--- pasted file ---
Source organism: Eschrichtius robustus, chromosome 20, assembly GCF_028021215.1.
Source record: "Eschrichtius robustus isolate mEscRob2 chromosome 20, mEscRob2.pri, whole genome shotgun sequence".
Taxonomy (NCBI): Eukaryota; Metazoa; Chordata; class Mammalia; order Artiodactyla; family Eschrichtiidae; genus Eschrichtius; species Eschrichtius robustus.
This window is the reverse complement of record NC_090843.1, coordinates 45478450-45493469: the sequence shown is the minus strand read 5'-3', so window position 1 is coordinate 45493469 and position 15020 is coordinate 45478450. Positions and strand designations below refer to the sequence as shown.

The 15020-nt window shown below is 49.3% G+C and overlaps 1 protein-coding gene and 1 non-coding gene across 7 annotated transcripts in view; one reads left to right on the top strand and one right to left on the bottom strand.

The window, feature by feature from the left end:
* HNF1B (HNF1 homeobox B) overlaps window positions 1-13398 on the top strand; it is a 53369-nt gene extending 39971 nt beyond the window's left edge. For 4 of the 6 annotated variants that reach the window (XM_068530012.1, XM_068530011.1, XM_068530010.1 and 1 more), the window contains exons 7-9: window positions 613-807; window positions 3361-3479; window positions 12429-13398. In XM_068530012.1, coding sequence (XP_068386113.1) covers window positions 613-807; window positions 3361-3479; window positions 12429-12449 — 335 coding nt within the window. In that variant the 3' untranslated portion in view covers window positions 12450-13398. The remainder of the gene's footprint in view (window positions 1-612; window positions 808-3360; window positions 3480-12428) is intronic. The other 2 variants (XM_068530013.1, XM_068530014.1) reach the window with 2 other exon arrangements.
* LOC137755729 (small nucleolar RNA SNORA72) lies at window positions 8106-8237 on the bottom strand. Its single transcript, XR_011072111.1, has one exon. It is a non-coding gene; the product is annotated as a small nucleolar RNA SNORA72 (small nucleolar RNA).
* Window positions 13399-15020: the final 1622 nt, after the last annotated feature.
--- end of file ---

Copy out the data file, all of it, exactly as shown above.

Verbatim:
Source organism: Eschrichtius robustus, chromosome 20, assembly GCF_028021215.1.
Source record: "Eschrichtius robustus isolate mEscRob2 chromosome 20, mEscRob2.pri, whole genome shotgun sequence".
Taxonomy (NCBI): Eukaryota; Metazoa; Chordata; class Mammalia; order Artiodactyla; family Eschrichtiidae; genus Eschrichtius; species Eschrichtius robustus.
This window is the reverse complement of record NC_090843.1, coordinates 45478450-45493469: the sequence shown is the minus strand read 5'-3', so window position 1 is coordinate 45493469 and position 15020 is coordinate 45478450. Positions and strand designations below refer to the sequence as shown.

The 15020-nt window shown below is 49.3% G+C and overlaps 1 protein-coding gene and 1 non-coding gene across 7 annotated transcripts in view; one reads left to right on the top strand and one right to left on the bottom strand.

The window, feature by feature from the left end:
* HNF1B (HNF1 homeobox B) overlaps window positions 1-13398 on the top strand; it is a 53369-nt gene extending 39971 nt beyond the window's left edge. For 4 of the 6 annotated variants that reach the window (XM_068530012.1, XM_068530011.1, XM_068530010.1 and 1 more), the window contains exons 7-9: window positions 613-807; window positions 3361-3479; window positions 12429-13398. In XM_068530012.1, coding sequence (XP_068386113.1) covers window positions 613-807; window positions 3361-3479; window positions 12429-12449 — 335 coding nt within the window. In that variant the 3' untranslated portion in view covers window positions 12450-13398. The remainder of the gene's footprint in view (window positions 1-612; window positions 808-3360; window positions 3480-12428) is intronic. The other 2 variants (XM_068530013.1, XM_068530014.1) reach the window with 2 other exon arrangements.
* LOC137755729 (small nucleolar RNA SNORA72) lies at window positions 8106-8237 on the bottom strand. Its single transcript, XR_011072111.1, has one exon. It is a non-coding gene; the product is annotated as a small nucleolar RNA SNORA72 (small nucleolar RNA).
* Window positions 13399-15020: the final 1622 nt, after the last annotated feature.